What are the characteristics of the reform process? In March, all the Order of Malta’s members were asked to send their ideas and proposals for the reform. Over 100 documents have arrived to date, coming from all over the world. We have analysed and summarised them and catalogued them by subject. We can say that their level is decidedly higher than expected. Thanks to this work we have identified ten areas to examine: First Class; Second Class; Third Class; Spirituality and theological knowledge – training and formation; Ministry of Chaplains; Role and Position of Dames; Youth; Structure of the Government and governance; Peripheral organisations (Grand Priories, Subpriories, National Association); Financial administration and Compliance.
On May 31, the Lieutenant of the Grand Master sent a letter to all Grand Priories, Subpriories and National Associations asking for the names of the members to be appointed in the groups dealing with analysing, discussing and producing concrete proposals in these cathegories. Our challenge here is to ensure that these groups are as representative and inclusive as possible, but at the same time the size of the group must enable them to work efficiently.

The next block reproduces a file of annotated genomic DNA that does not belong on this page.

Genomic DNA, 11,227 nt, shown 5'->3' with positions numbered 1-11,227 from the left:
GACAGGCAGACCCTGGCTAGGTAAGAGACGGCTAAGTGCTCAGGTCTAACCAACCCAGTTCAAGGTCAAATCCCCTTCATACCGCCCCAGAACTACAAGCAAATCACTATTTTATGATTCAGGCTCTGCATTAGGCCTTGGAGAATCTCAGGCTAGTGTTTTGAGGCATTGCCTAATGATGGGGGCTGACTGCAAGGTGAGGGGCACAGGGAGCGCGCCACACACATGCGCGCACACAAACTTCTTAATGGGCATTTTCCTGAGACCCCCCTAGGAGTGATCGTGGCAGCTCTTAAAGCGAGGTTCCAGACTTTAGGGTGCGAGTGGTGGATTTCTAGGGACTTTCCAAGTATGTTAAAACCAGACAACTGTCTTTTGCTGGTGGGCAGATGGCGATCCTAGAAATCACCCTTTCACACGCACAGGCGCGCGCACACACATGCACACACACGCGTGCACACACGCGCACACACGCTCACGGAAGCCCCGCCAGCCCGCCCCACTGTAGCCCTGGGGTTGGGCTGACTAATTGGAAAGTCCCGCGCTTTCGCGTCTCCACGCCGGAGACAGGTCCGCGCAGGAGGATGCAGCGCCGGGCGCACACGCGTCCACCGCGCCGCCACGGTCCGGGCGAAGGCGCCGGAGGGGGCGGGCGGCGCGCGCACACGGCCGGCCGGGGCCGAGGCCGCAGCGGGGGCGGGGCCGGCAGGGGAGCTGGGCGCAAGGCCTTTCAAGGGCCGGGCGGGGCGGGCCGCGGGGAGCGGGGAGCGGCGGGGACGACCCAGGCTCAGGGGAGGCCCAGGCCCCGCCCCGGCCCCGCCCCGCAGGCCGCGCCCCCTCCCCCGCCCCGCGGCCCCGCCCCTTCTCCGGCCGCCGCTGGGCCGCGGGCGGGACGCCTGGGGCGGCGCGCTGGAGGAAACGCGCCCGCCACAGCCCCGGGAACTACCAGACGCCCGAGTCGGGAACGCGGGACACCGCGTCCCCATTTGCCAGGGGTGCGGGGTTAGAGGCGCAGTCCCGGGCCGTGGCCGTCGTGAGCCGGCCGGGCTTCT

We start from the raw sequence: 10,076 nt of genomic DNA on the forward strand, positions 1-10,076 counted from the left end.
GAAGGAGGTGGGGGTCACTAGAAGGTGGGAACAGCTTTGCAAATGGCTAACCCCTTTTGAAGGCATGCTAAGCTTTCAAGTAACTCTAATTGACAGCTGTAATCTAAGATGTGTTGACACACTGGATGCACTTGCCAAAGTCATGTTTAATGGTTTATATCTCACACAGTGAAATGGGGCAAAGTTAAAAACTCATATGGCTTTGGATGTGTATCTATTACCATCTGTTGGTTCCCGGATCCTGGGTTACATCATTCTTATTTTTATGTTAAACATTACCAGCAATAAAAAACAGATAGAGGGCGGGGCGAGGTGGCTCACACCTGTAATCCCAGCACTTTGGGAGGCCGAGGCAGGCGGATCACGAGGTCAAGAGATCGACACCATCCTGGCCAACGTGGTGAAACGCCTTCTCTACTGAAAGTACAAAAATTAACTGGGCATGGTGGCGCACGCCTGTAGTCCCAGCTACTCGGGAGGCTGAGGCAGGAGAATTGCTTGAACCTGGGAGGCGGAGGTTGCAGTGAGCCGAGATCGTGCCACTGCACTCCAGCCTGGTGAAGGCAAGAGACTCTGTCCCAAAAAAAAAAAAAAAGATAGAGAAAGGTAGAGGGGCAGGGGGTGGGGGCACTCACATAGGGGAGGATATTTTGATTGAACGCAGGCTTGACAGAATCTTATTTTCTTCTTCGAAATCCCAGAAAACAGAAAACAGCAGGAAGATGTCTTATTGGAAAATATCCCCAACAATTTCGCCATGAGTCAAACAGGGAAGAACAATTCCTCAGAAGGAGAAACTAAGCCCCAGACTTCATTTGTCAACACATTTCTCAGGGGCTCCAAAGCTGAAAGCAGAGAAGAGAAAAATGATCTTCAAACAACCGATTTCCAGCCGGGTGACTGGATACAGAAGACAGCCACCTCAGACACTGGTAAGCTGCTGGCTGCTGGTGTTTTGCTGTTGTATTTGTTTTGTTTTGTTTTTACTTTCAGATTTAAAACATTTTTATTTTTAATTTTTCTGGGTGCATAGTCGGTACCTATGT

What is the timeframe? The working groups have been asked to produce their results by the end of 2017. In early 2018 an international seminar will be organised in Rome, attended by the working groups and the Order’s local organisations, to analyse the proposals and reach the initial conclusions. This process must continue to be open, transparent and inclusive; the quality of the result is more important than its timing. If we realise that we need more time, we are prepared to extend the analysis and reflection process to ensure that this reform meets all expectations.
What is the role of Msgr. Angelo Becciu, the Pope’s Special Delegate in this context? We want first of all to express our gratitude for the closeness of Pope Francis, demonstrated by this important appointment. The role of Msgr. Becciu is described in the Pope’s letter of February 4 as: “my special delegate to the distinguished Order of Malta”, you will work in “strict collaboration” with the Order’s leader for developing together “a study in view of the appropriate spiritual renovation” of the Order’s Constitution.